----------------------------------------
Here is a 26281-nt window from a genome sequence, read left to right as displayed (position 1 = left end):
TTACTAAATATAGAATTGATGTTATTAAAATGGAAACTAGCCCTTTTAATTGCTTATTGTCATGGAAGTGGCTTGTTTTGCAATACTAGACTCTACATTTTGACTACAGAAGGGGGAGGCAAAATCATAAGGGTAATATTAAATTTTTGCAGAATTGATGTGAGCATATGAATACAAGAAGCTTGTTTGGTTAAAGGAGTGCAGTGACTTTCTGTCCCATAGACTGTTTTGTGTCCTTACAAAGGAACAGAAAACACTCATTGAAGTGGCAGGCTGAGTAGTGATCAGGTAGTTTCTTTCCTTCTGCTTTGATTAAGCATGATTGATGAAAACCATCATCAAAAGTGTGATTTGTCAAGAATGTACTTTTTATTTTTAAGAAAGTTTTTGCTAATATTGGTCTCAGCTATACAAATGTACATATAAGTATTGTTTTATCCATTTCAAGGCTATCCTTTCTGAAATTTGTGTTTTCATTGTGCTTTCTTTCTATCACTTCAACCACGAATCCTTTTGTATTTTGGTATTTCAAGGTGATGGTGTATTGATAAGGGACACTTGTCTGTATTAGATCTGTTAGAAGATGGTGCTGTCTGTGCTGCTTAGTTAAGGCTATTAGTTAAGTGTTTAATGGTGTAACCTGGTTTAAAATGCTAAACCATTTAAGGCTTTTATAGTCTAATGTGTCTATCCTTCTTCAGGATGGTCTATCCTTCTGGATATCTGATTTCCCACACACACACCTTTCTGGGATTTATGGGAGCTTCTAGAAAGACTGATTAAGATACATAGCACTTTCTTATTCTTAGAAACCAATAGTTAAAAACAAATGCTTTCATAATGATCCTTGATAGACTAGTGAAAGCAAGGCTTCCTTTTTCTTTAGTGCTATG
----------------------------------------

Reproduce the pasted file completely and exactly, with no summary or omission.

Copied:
Here is a 26281-nt window from a genome sequence, read left to right as displayed (position 1 = left end):
TTACTAAATATAGAATTGATGTTATTAAAATGGAAACTAGCCCTTTTAATTGCTTATTGTCATGGAAGTGGCTTGTTTTGCAATACTAGACTCTACATTTTGACTACAGAAGGGGGAGGCAAAATCATAAGGGTAATATTAAATTTTTGCAGAATTGATGTGAGCATATGAATACAAGAAGCTTGTTTGGTTAAAGGAGTGCAGTGACTTTCTGTCCCATAGACTGTTTTGTGTCCTTACAAAGGAACAGAAAACACTCATTGAAGTGGCAGGCTGAGTAGTGATCAGGTAGTTTCTTTCCTTCTGCTTTGATTAAGCATGATTGATGAAAACCATCATCAAAAGTGTGATTTGTCAAGAATGTACTTTTTATTTTTAAGAAAGTTTTTGCTAATATTGGTCTCAGCTATACAAATGTACATATAAGTATTGTTTTATCCATTTCAAGGCTATCCTTTCTGAAATTTGTGTTTTCATTGTGCTTTCTTTCTATCACTTCAACCACGAATCCTTTTGTATTTTGGTATTTCAAGGTGATGGTGTATTGATAAGGGACACTTGTCTGTATTAGATCTGTTAGAAGATGGTGCTGTCTGTGCTGCTTAGTTAAGGCTATTAGTTAAGTGTTTAATGGTGTAACCTGGTTTAAAATGCTAAACCATTTAAGGCTTTTATAGTCTAATGTGTCTATCCTTCTTCAGGATGGTCTATCCTTCTGGATATCTGATTTCCCACACACACACCTTTCTGGGATTTATGGGAGCTTCTAGAAAGACTGATTAAGATACATAGCACTTTCTTATTCTTAGAAACCAATAGTTAAAAACAAATGCTTTCATAATGATCCTTGATAGACTAGTGAAAGCAAGGCTTCCTTTTTCTTTAGTGCTATG